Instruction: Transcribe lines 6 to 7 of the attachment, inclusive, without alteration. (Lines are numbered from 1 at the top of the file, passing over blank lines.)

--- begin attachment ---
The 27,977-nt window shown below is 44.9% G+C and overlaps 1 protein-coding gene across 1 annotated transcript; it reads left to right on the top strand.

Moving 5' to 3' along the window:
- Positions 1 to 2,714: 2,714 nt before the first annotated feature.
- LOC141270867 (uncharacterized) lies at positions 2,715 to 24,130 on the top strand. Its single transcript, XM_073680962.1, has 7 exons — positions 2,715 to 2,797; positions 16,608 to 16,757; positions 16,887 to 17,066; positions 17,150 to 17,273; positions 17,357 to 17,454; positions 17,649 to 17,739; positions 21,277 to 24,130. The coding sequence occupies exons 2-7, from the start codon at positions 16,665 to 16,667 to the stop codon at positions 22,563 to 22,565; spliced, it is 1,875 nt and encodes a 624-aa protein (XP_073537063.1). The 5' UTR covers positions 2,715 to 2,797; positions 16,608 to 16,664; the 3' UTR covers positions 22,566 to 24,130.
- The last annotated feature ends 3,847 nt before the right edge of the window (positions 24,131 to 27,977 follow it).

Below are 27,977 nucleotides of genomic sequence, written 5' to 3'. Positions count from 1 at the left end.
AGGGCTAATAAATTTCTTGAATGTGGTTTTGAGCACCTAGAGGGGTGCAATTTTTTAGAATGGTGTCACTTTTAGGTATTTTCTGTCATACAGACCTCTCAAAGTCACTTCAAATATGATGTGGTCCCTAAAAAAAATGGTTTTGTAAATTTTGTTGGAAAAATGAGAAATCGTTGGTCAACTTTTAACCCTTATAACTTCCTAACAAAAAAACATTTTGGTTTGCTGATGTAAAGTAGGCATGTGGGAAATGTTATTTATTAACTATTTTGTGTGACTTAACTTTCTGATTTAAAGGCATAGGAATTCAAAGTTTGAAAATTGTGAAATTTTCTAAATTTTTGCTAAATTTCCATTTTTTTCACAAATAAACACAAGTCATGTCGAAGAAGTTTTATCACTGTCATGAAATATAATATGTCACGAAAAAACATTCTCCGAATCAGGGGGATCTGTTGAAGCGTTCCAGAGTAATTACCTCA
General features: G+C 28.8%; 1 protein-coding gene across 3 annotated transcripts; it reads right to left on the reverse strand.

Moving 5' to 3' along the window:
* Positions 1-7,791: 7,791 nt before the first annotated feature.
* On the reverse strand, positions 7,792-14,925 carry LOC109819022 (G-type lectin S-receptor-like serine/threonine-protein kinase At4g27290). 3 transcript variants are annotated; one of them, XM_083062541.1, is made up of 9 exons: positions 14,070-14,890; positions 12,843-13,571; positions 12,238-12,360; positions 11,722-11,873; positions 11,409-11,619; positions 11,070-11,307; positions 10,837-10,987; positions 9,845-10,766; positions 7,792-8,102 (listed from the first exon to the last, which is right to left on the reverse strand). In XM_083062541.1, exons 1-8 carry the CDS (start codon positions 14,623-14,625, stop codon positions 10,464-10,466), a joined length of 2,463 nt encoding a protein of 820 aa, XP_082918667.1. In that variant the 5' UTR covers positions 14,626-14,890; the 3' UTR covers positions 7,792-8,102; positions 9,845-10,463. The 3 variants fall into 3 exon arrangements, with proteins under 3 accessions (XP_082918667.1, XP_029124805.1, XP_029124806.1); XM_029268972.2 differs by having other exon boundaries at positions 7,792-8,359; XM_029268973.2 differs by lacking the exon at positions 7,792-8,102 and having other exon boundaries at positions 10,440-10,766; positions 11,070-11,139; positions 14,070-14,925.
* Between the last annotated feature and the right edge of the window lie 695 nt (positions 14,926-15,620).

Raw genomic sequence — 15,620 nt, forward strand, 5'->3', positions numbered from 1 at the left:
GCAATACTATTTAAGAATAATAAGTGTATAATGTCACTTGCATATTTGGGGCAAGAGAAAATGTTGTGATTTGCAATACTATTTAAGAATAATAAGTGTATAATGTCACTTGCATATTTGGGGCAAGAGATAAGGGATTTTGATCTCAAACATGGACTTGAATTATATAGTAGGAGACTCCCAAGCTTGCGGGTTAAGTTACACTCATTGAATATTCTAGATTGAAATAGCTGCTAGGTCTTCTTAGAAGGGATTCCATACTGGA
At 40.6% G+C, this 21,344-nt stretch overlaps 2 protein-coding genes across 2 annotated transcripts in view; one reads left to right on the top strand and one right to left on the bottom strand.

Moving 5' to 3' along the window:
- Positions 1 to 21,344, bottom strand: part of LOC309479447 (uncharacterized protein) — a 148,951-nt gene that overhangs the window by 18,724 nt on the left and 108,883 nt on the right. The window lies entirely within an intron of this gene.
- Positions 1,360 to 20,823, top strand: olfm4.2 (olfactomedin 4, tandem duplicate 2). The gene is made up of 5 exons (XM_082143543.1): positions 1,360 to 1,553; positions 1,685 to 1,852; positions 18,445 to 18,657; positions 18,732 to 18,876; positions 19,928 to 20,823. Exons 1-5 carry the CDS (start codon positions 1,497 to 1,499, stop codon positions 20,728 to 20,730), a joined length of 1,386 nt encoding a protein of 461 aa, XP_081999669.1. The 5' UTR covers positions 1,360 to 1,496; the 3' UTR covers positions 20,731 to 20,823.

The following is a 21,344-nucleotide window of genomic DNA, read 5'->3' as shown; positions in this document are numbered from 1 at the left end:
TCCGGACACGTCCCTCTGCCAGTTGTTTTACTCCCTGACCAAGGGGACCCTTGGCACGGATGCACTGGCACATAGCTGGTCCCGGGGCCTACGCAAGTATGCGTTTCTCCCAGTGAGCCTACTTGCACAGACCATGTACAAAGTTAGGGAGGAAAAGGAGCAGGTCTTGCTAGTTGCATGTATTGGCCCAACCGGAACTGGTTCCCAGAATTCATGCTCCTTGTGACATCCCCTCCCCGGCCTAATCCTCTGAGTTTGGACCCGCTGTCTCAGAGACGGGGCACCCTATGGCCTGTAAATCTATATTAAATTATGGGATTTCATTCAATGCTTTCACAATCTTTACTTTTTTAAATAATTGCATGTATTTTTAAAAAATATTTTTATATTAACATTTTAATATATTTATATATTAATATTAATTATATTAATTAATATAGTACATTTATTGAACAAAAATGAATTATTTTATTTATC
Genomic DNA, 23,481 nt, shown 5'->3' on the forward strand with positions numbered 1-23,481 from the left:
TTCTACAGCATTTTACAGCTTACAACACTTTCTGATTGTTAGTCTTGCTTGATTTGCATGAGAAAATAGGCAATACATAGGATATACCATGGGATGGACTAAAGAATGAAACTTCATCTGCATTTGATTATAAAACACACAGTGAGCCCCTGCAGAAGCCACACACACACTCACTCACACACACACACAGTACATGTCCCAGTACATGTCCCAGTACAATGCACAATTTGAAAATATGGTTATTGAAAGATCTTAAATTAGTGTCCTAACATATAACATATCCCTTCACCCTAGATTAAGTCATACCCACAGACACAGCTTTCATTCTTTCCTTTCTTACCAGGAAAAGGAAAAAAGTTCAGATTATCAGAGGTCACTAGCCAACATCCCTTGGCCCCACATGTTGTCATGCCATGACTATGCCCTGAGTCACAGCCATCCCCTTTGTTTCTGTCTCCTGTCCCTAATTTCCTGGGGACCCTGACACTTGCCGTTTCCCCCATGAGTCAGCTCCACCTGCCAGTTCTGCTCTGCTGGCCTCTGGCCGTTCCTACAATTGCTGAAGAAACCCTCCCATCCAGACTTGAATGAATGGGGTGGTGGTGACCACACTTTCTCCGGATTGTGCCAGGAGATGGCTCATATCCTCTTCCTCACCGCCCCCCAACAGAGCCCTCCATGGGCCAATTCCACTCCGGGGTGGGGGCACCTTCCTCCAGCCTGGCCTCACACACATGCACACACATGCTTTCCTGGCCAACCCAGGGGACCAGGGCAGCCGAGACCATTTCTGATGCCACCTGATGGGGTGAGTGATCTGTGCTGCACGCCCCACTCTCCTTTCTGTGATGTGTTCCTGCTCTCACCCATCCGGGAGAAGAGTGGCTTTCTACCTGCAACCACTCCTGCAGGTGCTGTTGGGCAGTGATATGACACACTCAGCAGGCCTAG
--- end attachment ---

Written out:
Below are 27,977 nucleotides of genomic sequence, written 5' to 3'. Positions count from 1 at the left end.
AGGGCTAATAAATTTCTTGAATGTGGTTTTGAGCACCTAGAGGGGTGCAATTTTTTAGAATGGTGTCACTTTTAGGTATTTTCTGTCATACAGACCTCTCAAAGTCACTTCAAATATGATGTGGTCCCTAAAAAAAATGGTTTTGTAAATTTTGTTGGAAAAATGAGAAATCGTTGGTCAACTTTTAACCCTTATAACTTCCTAACAAAAAAACATTTTGGTTTGCTGATGTAAAGTAGGCATGTGGGAAATGTTATTTATTAACTATTTTGTGTGACTTAACTTTCTGATTTAAAGGCATAGGAATTCAAAGTTTGAAAATTGTGAAATTTTCTAAATTTTTGCTAAATTTCCATTTTTTTCACAAATAAACACAAGTCATGTCGAAGAAGTTTTATCACTGTCATGAAATATAATATGTCACGAAAAAACATTCTCCGAATCAGGGGGATCTGTTGAAGCGTTCCAGAGTAATTACCTCA